Dima Abdulrahim talks about meeting the treatment challenges of novel psychoactive substances
When it comes to managing substance misuse, there is an existing – and substantial – body of research evidence, as well as a number of clinical guidelines. Can we apply this guidance to club drugs and novel psychoactive substances (NPS)? To a large extent, we can, and should. The principles underpinning treatment are the same. Good practice is transferable.
However, it would also be wrong to ignore the particular challenges posed by club drugs and NPS, and the need to address them specifically. It is also widely acknowledged that professionals require support to improve their knowledge and confidence in the assessment and management of the acute and chronic harms resulting from the use of these substances.
With generous support from the Health Foundation, project NEPTUNE has responded to the gap in knowledge and addressed the challenges of club drugs and NPS by developing guidance based on the best available evidence and clinical consensus.
The challenges include those resulting from the drugs themselves: what are they and how do they work? There is a rapidly changing profile and ever increasing numbers of substances available for recreational use. More than 450 NPS are currently monitored in Europe, with more than half reported in the last three years alone and 101 reported for the first time in 2014. The potential harms of the NPS are still poorly understood, particularly their long-term impact. The evidence base for treatment remains limited.
NPS appear to be attracting a new group of younger users. Engaging them is a particular challenge for drug services, which are historically orientated towards opiate and/or crack users. Clinicians require improved knowledge of who is using club drugs, and how. Services generally have limited understanding of the diverse ‘cultural’ contexts of club drug use (clubbing, festivals, LGBT venues, sexual context, psychonautic use), or context of use, risk and harm. One particular challenge to drug services is the link between drug use and high-risk sexual behaviours and the use of drugs in a sexual context, particularly by gay men.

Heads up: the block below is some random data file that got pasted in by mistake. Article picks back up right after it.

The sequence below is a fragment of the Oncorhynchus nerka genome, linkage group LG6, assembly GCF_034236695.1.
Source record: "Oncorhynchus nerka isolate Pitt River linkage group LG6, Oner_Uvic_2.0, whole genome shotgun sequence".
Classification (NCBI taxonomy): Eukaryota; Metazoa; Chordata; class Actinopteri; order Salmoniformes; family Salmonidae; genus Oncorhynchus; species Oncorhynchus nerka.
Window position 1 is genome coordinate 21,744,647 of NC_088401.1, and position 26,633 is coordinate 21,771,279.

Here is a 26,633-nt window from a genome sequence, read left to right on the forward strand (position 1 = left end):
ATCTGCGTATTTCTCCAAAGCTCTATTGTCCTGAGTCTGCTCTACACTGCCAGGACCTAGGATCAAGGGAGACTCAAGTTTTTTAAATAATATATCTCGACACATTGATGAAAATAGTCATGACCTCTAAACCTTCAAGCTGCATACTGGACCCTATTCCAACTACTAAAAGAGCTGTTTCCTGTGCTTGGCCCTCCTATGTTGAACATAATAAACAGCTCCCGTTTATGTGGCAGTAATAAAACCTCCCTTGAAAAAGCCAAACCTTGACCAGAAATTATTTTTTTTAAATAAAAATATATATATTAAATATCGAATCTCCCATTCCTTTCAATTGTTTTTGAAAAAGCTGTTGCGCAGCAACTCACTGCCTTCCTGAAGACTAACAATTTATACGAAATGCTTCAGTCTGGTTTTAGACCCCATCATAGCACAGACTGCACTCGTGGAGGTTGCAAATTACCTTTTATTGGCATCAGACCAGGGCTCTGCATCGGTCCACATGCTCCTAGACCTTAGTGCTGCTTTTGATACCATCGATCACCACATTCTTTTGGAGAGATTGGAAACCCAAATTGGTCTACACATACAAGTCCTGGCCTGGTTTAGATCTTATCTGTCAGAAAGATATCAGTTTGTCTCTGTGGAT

There are new challenges associated with the clinical management of club drugs and a need to improve ‘clinical’ knowledge of how to manage acute/chronic presentations. For example, the management of GBL can be complex in emergency departments, as well as in drug recovery services, as acute intoxication and withdrawal syndrome can be severe and potentially fatal. The overlap of substance misuse harms with other harms has also compelled drug treatment professionals to develop knowledge and clinical pathways in uncharted territories. For example, ketamine is associated with severe urinary system damage and management may therefore require collaboration with urology and competencies in pain management in the context of ulcerative cystitis.
NEPTUNE has responded to the fact that the management of the harms of club drugs and NPS is not only about drugs services. Guidance is therefore also aimed at emergency departments, primary care and sexual health clinics. Not only do these services manage the harmful effects of club drugs, but they also provide a good access to populations with high levels of club drug use. This makes for a strong opportunistic approach to access people who may be in need of drug treatment, but reluctant or unwilling to contact services.
Although the number of people currently in drug services for club drugs is still small, there is a growing demand for treatment. The NEPTUNE guidance and forthcoming clinical tools have been developed to support clinicians to provide effective and safe treatment and care.
Dima Abdulrahim is NEPTUNE programme manager and lead researcher